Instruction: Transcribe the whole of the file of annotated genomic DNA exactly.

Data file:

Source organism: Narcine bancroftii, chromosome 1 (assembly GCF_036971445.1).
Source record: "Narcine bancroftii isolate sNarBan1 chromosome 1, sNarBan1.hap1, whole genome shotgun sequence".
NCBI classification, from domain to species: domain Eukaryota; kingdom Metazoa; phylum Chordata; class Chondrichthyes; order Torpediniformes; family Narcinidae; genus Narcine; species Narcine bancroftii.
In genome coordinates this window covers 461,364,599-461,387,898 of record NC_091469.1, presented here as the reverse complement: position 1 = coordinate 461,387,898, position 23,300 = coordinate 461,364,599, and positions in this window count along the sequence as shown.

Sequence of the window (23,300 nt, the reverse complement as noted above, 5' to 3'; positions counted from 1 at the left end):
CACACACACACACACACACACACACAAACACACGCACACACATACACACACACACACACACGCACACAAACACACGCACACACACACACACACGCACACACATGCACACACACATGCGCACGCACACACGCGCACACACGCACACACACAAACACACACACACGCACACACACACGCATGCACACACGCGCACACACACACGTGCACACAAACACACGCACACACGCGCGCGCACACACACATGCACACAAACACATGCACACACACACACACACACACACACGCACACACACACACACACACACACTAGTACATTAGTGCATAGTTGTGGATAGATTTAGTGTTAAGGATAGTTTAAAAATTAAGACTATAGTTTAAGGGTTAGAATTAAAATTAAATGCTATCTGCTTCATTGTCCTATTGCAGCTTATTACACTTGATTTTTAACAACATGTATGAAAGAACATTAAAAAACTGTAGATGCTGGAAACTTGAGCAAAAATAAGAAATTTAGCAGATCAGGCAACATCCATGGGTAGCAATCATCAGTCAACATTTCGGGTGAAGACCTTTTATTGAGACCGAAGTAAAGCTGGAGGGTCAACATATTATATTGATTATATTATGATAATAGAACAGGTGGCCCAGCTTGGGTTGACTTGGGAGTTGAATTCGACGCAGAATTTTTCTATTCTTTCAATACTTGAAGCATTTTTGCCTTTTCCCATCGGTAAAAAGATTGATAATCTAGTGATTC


Source organism: Narcine bancroftii, chromosome 1 (assembly GCF_036971445.1).
Source record: "Narcine bancroftii isolate sNarBan1 chromosome 1, sNarBan1.hap1, whole genome shotgun sequence".
NCBI classification, from domain to species: domain Eukaryota; kingdom Metazoa; phylum Chordata; class Chondrichthyes; order Torpediniformes; family Narcinidae; genus Narcine; species Narcine bancroftii.
In genome coordinates this window covers 461,364,599-461,387,898 of record NC_091469.1, presented here as the reverse complement: position 1 = coordinate 461,387,898, position 23,300 = coordinate 461,364,599, and positions in this window count along the sequence as shown.

Sequence of the window (23,300 nt, the reverse complement as noted above, 5' to 3'; positions counted from 1 at the left end):
CACACACACACACACACACACACACAAACACACGCACACACATACACACACACACACACACGCACACAAACACACGCACACACACACACACACGCACACACATGCACACACACATGCGCACGCACACACGCGCACACACGCACACACACAAACACACACACACGCACACACACACGCATGCACACACGCGCACACACACACGTGCACACAAACACACGCACACACGCGCGCGCACACACACATGCACACAAACACATGCACACACACACACACACACACACACGCACACACACACACACACACACACTAGTACATTAGTGCATAGTTGTGGATAGATTTAGTGTTAAGGATAGTTTAAAAATTAAGACTATAGTTTAAGGGTTAGAATTAAAATTAAATGCTATCTGCTTCATTGTCCTATTGCAGCTTATTACACTTGATTTTTAACAACATGTATGAAAGAACATTAAAAAACTGTAGATGCTGGAAACTTGAGCAAAAATAAGAAATTTAGCAGATCAGGCAACATCCATGGGTAGCAATCATCAGTCAACATTTCGGGTGAAGACCTTTTATTGAGACCGAAGTAAAGCTGGAGGGTCAACATATTATATTGATTATATTATGATAATAGAACAGGTGGCCCAGCTTGGGTTGACTTGGGAGTTGAATTCGACGCAGAATTTTTCTATTCTTTCAATACTTGAAGCATTTTTGCCTTTTCCCATCGGTAAAAAGATTGATAATCTAGTGATTC